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I am a mama, hear me roar. I think I am invincible. I think I can do it all. I think I can be everything to everyone. I think I can be in 10 places at once. I think I can do everything with one hand.

Basically, I think I can do...

All. The. Things.

That is until my second son was born via emergency C-section. (Which was a humbling experience, to say the least.) I could barely care for myself, let alone my newborn and toddler.

Before our second son's arrival, I was extra mindful to include my older son in our baby prep to ensure he did not feel like he was being left out, or brushed aside, or worst of all, replaced. I wanted him to feel as loved and cared for as he typically did.

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I wanted to carve out special "Mommy and Me" time. I wanted to be cautious of the language I used, never saying things like "I can't do ____ because of the baby." This was me trying to do all the things. I felt it was attainable. And it all seemed great in theory, but then my C-section threw me for a loop.

I underestimated it all. The surgery, the recovery, the limitations.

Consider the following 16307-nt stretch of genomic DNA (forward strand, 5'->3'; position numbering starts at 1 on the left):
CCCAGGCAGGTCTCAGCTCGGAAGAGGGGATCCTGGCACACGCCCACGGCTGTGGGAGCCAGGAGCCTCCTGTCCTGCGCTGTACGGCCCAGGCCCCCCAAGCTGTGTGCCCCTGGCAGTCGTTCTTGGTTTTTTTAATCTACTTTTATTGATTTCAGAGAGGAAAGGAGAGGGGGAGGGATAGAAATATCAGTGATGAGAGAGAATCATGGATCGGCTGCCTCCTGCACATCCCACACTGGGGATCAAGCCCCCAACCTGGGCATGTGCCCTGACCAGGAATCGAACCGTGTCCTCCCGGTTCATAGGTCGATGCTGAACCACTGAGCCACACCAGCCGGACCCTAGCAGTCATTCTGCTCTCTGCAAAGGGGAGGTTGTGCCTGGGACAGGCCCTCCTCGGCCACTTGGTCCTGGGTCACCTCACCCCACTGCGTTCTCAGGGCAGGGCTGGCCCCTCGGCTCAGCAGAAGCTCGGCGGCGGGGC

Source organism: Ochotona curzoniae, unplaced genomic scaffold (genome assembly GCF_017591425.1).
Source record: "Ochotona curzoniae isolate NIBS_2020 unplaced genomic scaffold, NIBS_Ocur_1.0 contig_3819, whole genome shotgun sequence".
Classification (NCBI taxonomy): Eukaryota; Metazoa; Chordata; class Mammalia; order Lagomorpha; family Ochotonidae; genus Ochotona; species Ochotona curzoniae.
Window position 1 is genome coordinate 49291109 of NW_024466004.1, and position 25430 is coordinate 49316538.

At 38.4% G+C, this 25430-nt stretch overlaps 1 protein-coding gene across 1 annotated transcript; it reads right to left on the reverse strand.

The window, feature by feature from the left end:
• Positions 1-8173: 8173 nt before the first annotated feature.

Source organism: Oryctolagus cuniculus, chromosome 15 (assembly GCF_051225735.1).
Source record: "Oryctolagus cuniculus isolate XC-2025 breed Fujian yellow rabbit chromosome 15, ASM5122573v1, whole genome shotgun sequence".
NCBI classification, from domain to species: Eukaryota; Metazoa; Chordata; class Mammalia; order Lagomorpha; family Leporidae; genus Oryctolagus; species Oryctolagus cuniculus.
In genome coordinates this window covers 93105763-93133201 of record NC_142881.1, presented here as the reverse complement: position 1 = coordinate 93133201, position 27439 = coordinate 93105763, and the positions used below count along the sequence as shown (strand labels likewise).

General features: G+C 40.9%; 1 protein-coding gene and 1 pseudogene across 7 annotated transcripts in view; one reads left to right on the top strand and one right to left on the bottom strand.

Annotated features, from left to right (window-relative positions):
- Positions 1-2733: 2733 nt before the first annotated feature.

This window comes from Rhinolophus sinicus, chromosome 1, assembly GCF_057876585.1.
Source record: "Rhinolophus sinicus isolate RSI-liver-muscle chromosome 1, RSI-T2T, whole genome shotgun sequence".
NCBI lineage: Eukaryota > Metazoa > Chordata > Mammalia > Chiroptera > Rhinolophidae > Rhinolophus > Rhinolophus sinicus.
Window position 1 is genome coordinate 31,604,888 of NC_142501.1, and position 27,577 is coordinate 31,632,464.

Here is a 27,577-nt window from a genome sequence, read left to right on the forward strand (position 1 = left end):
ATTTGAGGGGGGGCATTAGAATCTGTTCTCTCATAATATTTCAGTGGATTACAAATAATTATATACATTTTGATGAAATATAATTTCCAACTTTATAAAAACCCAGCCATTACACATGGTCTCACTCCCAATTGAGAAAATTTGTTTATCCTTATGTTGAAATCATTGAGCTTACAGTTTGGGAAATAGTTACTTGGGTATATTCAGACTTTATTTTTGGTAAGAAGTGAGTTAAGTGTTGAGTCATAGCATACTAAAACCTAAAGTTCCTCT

It pained me every time I said, "Be gentle with Mommy because my belly is tender." Or "I'm sorry Mommy can't do that." In the beginning, I didn't realize how many requests I would have to give that response to. Or how many questions I'd receive from my inquisitive toddler about it all like, "How did my brother get here?" I didn't want to scare him. Or scar him, too, for that matter. Because I was the one who wore the scar, not him.

I wanted him to know that Mommy was okay. Mommy could be all the things, to all the people. Mommy had not changed.

(But in reality, Mommy had changed.)

I found myself feeling helpless, hopeless, and worst of all, like a terrible mother.